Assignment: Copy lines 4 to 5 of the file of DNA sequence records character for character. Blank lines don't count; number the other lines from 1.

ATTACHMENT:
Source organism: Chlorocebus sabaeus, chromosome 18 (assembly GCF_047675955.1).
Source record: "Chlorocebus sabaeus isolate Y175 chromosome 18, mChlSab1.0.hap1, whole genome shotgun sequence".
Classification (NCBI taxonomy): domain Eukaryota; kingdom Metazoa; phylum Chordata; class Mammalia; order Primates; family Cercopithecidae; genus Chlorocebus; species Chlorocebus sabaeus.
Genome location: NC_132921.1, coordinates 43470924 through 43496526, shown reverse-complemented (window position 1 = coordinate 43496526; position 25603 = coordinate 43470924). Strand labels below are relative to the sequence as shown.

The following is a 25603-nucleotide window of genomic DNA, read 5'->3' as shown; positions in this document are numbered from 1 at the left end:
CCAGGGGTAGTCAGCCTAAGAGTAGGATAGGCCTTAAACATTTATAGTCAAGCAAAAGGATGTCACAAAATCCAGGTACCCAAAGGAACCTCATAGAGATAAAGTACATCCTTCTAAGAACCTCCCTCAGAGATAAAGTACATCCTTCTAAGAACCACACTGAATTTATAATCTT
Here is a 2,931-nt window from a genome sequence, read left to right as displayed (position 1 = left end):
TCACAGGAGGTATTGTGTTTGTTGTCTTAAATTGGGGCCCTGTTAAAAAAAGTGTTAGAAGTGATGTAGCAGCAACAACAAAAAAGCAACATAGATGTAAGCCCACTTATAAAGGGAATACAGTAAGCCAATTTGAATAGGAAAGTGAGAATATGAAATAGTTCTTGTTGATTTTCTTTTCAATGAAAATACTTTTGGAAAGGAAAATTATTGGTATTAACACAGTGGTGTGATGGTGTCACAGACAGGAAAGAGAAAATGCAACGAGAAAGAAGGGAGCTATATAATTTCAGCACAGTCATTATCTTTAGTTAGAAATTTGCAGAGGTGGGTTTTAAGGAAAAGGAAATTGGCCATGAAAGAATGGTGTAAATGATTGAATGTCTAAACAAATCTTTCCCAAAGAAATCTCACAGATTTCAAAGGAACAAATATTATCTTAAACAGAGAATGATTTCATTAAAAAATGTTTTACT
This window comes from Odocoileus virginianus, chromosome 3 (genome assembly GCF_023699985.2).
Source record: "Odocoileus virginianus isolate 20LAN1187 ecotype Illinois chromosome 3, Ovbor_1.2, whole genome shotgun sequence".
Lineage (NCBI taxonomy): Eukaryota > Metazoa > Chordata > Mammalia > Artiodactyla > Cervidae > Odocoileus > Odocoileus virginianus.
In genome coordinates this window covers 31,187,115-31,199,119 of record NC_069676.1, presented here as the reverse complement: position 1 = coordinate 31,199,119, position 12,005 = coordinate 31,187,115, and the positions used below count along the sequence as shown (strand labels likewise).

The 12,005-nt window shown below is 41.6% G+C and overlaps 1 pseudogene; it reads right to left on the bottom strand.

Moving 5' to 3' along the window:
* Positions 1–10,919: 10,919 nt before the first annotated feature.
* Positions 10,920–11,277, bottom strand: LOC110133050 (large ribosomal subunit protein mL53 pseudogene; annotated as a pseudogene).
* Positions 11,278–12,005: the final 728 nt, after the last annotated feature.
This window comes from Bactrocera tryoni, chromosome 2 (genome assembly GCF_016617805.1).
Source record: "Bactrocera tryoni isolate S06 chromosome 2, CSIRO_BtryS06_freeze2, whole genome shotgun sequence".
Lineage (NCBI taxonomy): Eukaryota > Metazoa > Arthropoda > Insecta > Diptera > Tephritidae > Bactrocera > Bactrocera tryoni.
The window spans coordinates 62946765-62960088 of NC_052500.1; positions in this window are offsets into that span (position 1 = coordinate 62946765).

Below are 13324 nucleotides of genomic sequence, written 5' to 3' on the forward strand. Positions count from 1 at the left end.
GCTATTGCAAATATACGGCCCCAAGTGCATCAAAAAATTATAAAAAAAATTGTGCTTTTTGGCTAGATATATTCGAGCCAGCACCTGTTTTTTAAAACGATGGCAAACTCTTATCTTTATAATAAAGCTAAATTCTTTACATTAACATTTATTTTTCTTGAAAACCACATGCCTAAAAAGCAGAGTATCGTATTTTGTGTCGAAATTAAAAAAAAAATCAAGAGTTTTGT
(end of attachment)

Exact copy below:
Genome location: NC_132921.1, coordinates 43470924 through 43496526, shown reverse-complemented (window position 1 = coordinate 43496526; position 25603 = coordinate 43470924). Strand labels below are relative to the sequence as shown.

The following is a 25603-nucleotide window of genomic DNA, read 5'->3' as shown; positions in this document are numbered from 1 at the left end: